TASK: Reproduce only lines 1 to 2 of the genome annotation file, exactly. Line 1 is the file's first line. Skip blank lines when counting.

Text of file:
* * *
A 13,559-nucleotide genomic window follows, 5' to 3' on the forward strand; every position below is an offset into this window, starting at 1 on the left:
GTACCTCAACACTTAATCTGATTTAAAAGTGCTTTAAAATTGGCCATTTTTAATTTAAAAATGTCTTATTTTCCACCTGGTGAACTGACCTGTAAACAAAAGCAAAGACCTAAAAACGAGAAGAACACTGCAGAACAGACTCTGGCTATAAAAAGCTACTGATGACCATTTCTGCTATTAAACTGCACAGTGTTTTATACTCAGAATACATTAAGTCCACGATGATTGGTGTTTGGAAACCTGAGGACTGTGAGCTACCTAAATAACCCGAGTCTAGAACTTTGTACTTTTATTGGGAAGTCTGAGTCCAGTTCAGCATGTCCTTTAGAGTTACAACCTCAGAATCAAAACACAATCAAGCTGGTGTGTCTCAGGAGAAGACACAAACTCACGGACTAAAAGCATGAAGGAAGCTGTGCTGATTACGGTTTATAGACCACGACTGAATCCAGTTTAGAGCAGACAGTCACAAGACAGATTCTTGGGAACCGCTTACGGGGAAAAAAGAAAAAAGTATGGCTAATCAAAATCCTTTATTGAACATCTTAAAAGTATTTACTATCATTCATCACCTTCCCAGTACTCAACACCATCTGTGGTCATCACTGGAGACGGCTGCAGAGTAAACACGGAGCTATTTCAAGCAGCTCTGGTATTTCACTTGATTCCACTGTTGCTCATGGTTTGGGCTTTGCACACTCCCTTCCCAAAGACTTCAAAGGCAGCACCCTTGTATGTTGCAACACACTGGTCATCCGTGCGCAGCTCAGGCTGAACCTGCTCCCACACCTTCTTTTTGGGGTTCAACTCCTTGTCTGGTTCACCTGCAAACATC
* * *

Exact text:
A 13,559-nucleotide genomic window follows, 5' to 3' on the forward strand; every position below is an offset into this window, starting at 1 on the left:
GTACCTCAACACTTAATCTGATTTAAAAGTGCTTTAAAATTGGCCATTTTTAATTTAAAAATGTCTTATTTTCCACCTGGTGAACTGACCTGTAAACAAAAGCAAAGACCTAAAAACGAGAAGAACACTGCAGAACAGACTCTGGCTATAAAAAGCTACTGATGACCATTTCTGCTATTAAACTGCACAGTGTTTTATACTCAGAATACATTAAGTCCACGATGATTGGTGTTTGGAAACCTGAGGACTGTGAGCTACCTAAATAACCCGAGTCTAGAACTTTGTACTTTTATTGGGAAGTCTGAGTCCAGTTCAGCATGTCCTTTAGAGTTACAACCTCAGAATCAAAACACAATCAAGCTGGTGTGTCTCAGGAGAAGACACAAACTCACGGACTAAAAGCATGAAGGAAGCTGTGCTGATTACGGTTTATAGACCACGACTGAATCCAGTTTAGAGCAGACAGTCACAAGACAGATTCTTGGGAACCGCTTACGGGGAAAAAAGAAAAAAGTATGGCTAATCAAAATCCTTTATTGAACATCTTAAAAGTATTTACTATCATTCATCACCTTCCCAGTACTCAACACCATCTGTGGTCATCACTGGAGACGGCTGCAGAGTAAACACGGAGCTATTTCAAGCAGCTCTGGTATTTCACTTGATTCCACTGTTGCTCATGGTTTGGGCTTTGCACACTCCCTTCCCAAAGACTTCAAAGGCAGCACCCTTGTATGTTGCAACACACTGGTCATCCGTGCGCAGCTCAGGCTGAACCTGCTCCCACACCTTCTTTTTGGGGTTCAACTCCTTGTCTGGTTCACCTGCAAACATC